The Mariners levelled just after the hour mark when a lovely passage of build up play was finished off by Stephenson, but they were outdone by a replica goal by Whitson, who again combined with McLeish with a firm header on 77 minutes. Camelon pushed for an equaliser but Bonnyrigg held firm to take the three points in an enjoyable game to finish of my Scottish trips this season.
CJFC 2(Allison 16 Stephenson 61) BRFC 3(Whitson 36,77 Renton 45+3)
Bloke of the Match - Dean Whitson (Bonnyrigg Rose)
(but didn’t get one because by the time I got hunger pangs early in the second half it was shut)
When I head north it seems every time I board the train at Newcastle there's always some daft 'ucker already occupying my pre-booked seat, even though the carriage is half empty and there's plenty of spares. When the train pulled in at Central Station this morning I fully expect some random bloke to be sitting having a picnic and making a mess in a seat I booked three months ago, and of course I was right. I don't have this problem when I'm heading south though, maybe because the Scots and Northumbrians know the correct seating etiquette. Here's a basic tip for any of those ignorant 'ankers who may be reading this, just simply refer to the reservation card on the back of the seat, it really is that simple.
My regular dozen readers will be aware of my normal morning routine once I arrive at Edinburgh Waverley, so I won’t go all Dave channel on you(another repeat) After arriving at 920 I had plenty of time before meeting up with James Little in the Standing Order at noon. We caught the 1303 Dunblane Service to Camelon which is a train line I've got to know pretty well, as this is the fifth different station I've alighted for a game. The journey takes around 35 minutes so we had time for a swift one in the Canal Inn before the 2.30pm kick off. At the game it was good to meet 100FgC AF38 Chris Sanderson who was covering the game for The Scottish Sun. Chris hails from Ashington but now lives in Paisley, reporting on matches in the Scottish Juniors as well as the Scottish League.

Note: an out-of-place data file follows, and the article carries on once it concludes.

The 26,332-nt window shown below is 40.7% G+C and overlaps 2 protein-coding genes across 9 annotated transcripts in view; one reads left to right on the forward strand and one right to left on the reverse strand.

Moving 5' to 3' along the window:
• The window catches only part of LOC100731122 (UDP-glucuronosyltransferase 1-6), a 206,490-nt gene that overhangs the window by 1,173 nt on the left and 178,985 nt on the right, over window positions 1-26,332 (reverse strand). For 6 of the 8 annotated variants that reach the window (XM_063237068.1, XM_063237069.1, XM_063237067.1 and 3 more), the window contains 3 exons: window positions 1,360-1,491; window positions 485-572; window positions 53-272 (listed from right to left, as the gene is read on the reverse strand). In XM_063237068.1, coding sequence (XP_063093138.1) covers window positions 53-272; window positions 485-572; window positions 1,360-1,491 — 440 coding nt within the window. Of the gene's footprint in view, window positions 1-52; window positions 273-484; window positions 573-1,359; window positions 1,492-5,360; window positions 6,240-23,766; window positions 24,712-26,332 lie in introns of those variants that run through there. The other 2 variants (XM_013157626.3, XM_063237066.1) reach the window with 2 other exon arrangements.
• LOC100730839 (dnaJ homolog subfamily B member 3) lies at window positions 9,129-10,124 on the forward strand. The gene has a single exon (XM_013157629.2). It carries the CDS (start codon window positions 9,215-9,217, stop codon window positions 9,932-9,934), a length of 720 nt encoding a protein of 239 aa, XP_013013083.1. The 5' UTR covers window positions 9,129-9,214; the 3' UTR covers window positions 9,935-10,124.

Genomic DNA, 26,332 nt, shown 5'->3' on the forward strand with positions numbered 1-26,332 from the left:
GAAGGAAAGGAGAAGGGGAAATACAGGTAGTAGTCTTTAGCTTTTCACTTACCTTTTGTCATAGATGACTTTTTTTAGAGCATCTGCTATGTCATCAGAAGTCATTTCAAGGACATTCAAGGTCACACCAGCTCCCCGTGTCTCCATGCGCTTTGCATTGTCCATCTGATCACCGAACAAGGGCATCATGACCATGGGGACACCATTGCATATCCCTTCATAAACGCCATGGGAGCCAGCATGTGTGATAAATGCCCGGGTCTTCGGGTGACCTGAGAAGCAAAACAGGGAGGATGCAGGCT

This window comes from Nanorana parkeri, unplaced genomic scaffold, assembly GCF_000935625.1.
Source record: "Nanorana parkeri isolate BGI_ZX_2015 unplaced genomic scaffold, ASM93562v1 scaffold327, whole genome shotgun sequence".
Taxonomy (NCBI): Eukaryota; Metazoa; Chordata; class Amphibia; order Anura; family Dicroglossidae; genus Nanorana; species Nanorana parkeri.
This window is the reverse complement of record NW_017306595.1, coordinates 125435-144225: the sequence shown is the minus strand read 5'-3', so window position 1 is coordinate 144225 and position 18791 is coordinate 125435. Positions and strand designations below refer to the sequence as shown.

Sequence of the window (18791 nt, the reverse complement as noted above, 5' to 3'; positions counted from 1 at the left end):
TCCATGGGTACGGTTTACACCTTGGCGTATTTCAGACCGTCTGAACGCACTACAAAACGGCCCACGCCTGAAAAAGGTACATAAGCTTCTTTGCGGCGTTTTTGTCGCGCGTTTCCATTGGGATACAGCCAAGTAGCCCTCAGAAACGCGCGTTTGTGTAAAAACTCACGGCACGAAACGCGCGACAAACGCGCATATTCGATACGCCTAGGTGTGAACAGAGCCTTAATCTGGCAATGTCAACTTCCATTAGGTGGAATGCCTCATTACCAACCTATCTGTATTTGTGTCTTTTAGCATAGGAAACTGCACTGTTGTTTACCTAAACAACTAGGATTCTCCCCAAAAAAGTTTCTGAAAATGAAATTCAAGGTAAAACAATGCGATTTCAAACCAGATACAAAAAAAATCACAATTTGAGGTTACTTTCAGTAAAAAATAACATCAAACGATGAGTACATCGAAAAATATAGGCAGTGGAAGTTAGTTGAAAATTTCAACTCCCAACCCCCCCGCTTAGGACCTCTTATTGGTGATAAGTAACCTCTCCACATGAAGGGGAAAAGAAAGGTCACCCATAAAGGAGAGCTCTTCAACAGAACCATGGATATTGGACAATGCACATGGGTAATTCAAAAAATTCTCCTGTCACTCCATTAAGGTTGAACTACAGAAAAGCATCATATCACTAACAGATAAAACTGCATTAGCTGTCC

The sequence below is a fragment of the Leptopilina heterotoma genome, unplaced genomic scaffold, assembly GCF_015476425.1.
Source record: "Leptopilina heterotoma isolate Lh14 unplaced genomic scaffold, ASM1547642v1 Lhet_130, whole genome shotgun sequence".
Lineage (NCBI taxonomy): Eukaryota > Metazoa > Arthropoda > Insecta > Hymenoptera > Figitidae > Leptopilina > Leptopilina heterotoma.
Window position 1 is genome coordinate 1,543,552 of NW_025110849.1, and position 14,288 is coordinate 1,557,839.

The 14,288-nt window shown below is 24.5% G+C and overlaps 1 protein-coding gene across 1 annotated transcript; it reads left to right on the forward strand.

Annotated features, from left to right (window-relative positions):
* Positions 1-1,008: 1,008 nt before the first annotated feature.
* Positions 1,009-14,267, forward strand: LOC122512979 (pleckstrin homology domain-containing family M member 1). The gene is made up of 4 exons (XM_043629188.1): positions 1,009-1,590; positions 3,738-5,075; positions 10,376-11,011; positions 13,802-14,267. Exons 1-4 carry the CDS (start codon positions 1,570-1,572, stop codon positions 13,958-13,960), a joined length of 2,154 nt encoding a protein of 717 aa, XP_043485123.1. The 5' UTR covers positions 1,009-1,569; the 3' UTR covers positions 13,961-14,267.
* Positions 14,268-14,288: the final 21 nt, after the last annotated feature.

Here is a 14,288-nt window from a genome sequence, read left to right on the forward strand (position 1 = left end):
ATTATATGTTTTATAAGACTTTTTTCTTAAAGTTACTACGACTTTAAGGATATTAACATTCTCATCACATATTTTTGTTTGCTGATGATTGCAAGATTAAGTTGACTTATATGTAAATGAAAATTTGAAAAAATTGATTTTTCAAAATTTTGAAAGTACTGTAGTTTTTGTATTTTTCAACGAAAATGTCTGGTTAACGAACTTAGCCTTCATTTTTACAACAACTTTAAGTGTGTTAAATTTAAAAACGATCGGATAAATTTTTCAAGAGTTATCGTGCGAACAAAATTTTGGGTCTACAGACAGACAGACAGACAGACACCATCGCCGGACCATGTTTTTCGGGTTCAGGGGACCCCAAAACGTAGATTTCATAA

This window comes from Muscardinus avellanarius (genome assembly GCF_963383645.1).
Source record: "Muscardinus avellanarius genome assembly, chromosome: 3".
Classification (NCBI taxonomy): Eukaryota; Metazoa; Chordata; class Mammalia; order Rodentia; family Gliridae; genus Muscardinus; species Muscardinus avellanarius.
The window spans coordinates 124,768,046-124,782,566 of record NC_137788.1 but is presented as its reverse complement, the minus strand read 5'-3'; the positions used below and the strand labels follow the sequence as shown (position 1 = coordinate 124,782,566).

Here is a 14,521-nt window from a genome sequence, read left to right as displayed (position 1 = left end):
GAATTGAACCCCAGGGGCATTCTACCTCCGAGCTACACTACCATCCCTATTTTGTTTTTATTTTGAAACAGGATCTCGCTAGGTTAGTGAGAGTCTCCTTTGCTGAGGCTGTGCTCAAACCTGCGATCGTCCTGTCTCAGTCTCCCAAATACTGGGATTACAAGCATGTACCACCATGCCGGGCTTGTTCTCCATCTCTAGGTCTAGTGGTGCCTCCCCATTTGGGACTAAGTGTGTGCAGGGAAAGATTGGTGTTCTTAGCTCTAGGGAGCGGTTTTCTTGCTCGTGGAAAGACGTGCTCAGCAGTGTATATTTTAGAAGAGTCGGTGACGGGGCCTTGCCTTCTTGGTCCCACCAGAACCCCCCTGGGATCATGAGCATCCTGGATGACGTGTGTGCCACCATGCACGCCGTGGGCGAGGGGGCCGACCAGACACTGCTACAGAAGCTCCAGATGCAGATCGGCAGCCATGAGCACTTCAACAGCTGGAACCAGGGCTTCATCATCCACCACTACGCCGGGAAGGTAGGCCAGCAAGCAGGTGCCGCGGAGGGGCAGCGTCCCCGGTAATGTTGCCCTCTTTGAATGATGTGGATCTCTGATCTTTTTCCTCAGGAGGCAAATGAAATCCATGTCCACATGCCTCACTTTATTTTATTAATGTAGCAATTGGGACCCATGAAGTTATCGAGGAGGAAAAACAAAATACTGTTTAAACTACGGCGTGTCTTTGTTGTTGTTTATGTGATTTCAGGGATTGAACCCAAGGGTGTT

As me and James are fine athletes we ran back to the station in the allotted 7 minutes and caught the 1628 back to Edinburgh, so we had extra time in The Guildford, as this is one of my favourite bars in the city and I’ve never been there for a while. It was a good choice as they had a mini festival of ales from the Big Wolf Brewery as well as a great selection of other beers.
Afterwards I caught the 7pm train and slept all the way home, meaning I didn’t get to write my report on Saturday, and with a trip to Wembley on Sunday, this blog article comes in as an unprofessional Monday night edition.
So overall an excellent day, with a cracking ground, a decent game and a good drink and even a gift. My companion for the day gave me his brand new football jersey from the Scotland Supporters Club in recognition of my armchair support to his home nation during five consecutive World Cup campaigns from 1974. I’ll certainly wear the shirt with pride but I think I’ll wait until after this summers tournament.
Foetoes (30 pictures from Carmuirs Park)
The Standing Order (George St, Edinburgh)
Harviestoun ‘Broken Dial’ (4.5%)***+
Kelburn ‘Red Smiddy’ (4.1%)***+
Knops ‘California Common’ (4.6%)****
Canal Inn (Canal Street, Camelon)
Youngers Tartan Ale (3.7%)
The Guildford (West Register St, Edinburgh)
Big Wolf ‘Big Red’ (3.8%)***+
Big Wolf ‘Tundra’(4.8%)****
Scottish Border ‘Game Bird’(4%)****
Steward ‘Pentland IPA’ (3.9%)****+ (Pint of the day)